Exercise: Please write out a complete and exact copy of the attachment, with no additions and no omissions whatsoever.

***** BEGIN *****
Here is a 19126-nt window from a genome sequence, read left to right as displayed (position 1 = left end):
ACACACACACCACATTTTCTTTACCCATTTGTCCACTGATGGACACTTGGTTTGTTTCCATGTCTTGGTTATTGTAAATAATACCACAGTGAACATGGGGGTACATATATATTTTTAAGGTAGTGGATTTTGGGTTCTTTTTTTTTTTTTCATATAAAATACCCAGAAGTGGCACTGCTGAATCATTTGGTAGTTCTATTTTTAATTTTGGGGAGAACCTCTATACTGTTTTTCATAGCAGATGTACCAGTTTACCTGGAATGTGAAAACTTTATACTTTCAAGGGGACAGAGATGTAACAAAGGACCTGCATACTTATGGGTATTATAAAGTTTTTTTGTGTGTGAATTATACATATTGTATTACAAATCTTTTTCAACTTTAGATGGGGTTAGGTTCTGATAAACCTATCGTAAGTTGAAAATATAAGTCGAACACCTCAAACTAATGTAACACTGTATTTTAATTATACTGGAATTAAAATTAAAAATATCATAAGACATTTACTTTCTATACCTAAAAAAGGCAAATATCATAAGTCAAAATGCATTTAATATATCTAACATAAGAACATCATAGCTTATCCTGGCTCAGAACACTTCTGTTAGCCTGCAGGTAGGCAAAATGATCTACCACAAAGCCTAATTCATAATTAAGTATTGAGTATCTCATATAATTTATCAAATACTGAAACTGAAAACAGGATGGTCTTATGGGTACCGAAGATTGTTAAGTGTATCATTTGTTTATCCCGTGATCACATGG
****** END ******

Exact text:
Here is a 19126-nt window from a genome sequence, read left to right as displayed (position 1 = left end):
ACACACACACCACATTTTCTTTACCCATTTGTCCACTGATGGACACTTGGTTTGTTTCCATGTCTTGGTTATTGTAAATAATACCACAGTGAACATGGGGGTACATATATATTTTTAAGGTAGTGGATTTTGGGTTCTTTTTTTTTTTTTCATATAAAATACCCAGAAGTGGCACTGCTGAATCATTTGGTAGTTCTATTTTTAATTTTGGGGAGAACCTCTATACTGTTTTTCATAGCAGATGTACCAGTTTACCTGGAATGTGAAAACTTTATACTTTCAAGGGGACAGAGATGTAACAAAGGACCTGCATACTTATGGGTATTATAAAGTTTTTTTGTGTGTGAATTATACATATTGTATTACAAATCTTTTTCAACTTTAGATGGGGTTAGGTTCTGATAAACCTATCGTAAGTTGAAAATATAAGTCGAACACCTCAAACTAATGTAACACTGTATTTTAATTATACTGGAATTAAAATTAAAAATATCATAAGACATTTACTTTCTATACCTAAAAAAGGCAAATATCATAAGTCAAAATGCATTTAATATATCTAACATAAGAACATCATAGCTTATCCTGGCTCAGAACACTTCTGTTAGCCTGCAGGTAGGCAAAATGATCTACCACAAAGCCTAATTCATAATTAAGTATTGAGTATCTCATATAATTTATCAAATACTGAAACTGAAAACAGGATGGTCTTATGGGTACCGAAGATTGTTAAGTGTATCATTTGTTTATCCCGTGATCACATGG